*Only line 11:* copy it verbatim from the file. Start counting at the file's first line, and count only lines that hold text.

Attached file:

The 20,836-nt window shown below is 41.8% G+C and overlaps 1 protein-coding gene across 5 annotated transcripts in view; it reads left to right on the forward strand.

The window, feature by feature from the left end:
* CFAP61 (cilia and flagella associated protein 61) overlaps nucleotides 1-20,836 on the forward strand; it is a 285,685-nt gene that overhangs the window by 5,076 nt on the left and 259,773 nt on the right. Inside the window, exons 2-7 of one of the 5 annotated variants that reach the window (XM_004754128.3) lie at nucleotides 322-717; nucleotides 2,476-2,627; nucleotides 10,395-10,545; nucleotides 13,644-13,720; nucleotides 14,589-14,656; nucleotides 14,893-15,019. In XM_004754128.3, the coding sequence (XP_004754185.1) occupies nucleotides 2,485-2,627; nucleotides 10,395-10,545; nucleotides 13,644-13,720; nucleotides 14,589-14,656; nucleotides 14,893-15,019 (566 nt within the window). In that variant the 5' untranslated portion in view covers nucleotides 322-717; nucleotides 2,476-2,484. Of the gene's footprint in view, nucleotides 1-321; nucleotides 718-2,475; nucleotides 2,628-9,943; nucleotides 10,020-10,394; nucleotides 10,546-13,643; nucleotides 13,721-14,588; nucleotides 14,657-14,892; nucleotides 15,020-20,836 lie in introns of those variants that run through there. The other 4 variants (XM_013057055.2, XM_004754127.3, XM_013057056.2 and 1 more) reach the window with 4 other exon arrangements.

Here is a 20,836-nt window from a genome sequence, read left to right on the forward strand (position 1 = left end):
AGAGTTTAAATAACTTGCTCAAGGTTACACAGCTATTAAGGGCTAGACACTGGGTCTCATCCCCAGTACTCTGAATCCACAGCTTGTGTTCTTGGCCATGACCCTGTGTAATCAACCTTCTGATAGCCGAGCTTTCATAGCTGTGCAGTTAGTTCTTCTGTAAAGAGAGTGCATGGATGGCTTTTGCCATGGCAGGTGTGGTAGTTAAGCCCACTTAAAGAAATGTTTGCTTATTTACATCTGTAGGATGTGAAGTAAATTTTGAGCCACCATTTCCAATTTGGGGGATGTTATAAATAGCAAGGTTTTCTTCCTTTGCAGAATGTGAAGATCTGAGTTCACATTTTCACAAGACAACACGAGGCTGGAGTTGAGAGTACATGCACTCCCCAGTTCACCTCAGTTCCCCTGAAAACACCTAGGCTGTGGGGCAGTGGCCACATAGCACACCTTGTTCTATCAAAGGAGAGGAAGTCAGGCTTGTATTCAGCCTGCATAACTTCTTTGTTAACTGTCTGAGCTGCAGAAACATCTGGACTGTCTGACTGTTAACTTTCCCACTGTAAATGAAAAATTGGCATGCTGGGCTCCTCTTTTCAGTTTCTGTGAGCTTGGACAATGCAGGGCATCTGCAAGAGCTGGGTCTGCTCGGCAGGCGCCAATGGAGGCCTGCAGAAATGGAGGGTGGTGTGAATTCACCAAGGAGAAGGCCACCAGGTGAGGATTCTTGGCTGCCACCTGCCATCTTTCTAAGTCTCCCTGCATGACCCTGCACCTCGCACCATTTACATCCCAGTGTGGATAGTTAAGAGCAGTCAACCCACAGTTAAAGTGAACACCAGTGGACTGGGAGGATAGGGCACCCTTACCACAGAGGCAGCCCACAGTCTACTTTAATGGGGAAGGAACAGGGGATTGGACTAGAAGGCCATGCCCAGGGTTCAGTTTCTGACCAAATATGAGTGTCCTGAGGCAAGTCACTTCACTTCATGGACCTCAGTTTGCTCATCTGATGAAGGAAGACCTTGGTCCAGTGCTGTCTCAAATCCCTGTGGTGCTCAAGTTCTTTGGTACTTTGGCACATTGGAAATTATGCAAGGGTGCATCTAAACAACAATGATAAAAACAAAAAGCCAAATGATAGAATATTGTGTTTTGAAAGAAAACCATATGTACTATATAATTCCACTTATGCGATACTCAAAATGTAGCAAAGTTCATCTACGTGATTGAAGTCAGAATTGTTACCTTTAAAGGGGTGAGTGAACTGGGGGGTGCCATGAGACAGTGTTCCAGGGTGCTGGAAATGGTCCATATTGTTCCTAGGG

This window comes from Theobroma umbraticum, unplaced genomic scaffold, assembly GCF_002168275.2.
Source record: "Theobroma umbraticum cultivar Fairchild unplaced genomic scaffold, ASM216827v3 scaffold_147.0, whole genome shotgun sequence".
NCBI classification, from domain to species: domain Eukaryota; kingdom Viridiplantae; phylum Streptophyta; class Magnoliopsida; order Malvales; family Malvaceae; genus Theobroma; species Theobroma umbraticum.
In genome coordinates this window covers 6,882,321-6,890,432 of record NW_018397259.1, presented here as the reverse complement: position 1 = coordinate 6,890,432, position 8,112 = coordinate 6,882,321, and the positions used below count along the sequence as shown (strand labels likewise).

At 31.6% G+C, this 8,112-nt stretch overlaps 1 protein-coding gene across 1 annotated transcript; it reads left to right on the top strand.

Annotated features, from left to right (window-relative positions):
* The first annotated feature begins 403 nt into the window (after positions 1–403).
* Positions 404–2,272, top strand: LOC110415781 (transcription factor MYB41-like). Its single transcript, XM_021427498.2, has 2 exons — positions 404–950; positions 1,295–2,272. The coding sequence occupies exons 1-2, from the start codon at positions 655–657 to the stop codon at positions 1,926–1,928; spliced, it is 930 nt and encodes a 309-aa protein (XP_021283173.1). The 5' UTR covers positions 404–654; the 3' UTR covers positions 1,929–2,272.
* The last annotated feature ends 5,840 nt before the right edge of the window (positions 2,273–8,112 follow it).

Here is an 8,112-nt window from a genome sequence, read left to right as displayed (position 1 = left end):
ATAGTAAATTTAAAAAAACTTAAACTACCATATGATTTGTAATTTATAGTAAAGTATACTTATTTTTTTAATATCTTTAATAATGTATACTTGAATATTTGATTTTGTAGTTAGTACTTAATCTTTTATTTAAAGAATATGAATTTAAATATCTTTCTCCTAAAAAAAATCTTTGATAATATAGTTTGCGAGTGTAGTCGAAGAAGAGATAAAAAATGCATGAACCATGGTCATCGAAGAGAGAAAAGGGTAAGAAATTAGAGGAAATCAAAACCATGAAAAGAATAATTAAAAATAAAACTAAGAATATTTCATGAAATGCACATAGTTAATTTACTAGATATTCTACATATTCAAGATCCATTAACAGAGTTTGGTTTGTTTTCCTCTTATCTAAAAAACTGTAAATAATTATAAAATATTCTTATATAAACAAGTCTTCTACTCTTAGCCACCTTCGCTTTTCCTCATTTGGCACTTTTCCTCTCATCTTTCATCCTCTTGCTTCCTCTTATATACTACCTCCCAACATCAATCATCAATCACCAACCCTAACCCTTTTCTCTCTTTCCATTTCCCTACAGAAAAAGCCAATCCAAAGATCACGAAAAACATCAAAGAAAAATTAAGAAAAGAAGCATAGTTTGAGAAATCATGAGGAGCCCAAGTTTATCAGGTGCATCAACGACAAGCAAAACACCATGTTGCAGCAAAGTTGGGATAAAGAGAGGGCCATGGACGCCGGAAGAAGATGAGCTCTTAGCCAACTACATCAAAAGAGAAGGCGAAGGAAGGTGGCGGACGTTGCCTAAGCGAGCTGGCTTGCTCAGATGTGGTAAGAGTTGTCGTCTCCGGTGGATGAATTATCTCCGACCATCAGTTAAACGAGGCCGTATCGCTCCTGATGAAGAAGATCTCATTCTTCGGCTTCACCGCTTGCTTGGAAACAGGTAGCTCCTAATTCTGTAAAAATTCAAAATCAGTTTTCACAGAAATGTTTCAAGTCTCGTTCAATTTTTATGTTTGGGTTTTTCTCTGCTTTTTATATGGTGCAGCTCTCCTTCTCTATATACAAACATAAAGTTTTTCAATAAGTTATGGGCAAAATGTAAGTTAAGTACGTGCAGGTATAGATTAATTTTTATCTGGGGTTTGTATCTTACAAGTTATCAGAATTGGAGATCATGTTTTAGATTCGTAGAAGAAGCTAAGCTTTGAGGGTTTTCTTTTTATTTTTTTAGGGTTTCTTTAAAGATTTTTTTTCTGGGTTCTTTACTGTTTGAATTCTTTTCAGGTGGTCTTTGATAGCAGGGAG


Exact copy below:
Annotated features, from left to right (window-relative positions):